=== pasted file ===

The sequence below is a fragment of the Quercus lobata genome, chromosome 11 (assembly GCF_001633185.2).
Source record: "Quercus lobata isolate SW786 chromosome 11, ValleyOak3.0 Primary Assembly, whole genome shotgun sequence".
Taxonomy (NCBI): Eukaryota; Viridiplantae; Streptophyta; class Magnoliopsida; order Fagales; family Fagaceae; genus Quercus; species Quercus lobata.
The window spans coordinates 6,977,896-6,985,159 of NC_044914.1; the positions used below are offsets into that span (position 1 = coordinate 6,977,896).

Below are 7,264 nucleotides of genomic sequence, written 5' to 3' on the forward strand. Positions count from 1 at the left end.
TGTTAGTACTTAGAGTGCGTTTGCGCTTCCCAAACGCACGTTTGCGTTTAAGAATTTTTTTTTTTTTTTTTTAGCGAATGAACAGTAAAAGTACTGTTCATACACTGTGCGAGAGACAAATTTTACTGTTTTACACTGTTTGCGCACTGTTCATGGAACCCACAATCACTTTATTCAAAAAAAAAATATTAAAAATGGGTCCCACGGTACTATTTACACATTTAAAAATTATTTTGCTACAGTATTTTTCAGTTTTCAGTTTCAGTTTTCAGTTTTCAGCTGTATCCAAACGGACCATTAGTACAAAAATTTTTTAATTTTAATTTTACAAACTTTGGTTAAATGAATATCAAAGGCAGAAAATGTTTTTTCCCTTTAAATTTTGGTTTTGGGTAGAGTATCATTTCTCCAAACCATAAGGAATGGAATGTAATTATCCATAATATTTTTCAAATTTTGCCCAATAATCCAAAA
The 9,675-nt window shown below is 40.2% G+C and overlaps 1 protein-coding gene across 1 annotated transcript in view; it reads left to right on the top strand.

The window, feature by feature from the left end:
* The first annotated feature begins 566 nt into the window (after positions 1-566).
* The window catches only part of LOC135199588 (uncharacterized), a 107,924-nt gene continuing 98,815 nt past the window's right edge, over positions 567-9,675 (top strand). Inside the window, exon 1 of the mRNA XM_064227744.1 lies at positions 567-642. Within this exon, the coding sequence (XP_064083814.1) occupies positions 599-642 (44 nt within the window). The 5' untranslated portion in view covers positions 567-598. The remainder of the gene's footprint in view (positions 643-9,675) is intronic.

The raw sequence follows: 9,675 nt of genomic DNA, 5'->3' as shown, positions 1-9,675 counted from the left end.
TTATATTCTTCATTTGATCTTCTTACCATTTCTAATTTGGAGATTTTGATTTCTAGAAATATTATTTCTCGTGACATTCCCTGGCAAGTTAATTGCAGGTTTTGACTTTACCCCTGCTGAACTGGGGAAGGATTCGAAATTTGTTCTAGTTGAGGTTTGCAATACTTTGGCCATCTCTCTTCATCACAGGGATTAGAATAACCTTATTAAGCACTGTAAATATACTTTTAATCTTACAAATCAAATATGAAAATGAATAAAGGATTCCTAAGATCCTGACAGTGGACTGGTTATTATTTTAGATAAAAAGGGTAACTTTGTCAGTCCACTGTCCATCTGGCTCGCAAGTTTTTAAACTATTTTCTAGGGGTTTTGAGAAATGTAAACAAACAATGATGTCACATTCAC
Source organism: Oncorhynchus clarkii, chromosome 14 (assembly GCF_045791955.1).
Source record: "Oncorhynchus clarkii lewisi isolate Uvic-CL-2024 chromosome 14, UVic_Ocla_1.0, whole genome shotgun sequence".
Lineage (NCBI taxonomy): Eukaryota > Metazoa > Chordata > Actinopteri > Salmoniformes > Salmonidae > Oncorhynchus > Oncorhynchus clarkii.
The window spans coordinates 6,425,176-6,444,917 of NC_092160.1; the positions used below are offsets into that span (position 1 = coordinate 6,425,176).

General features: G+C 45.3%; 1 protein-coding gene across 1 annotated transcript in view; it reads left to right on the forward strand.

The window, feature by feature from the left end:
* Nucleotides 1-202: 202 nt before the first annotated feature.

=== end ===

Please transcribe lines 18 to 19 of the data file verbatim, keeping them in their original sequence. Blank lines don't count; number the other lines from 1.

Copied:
The window, feature by feature from the left end:
* Nucleotides 1-202: 202 nt before the first annotated feature.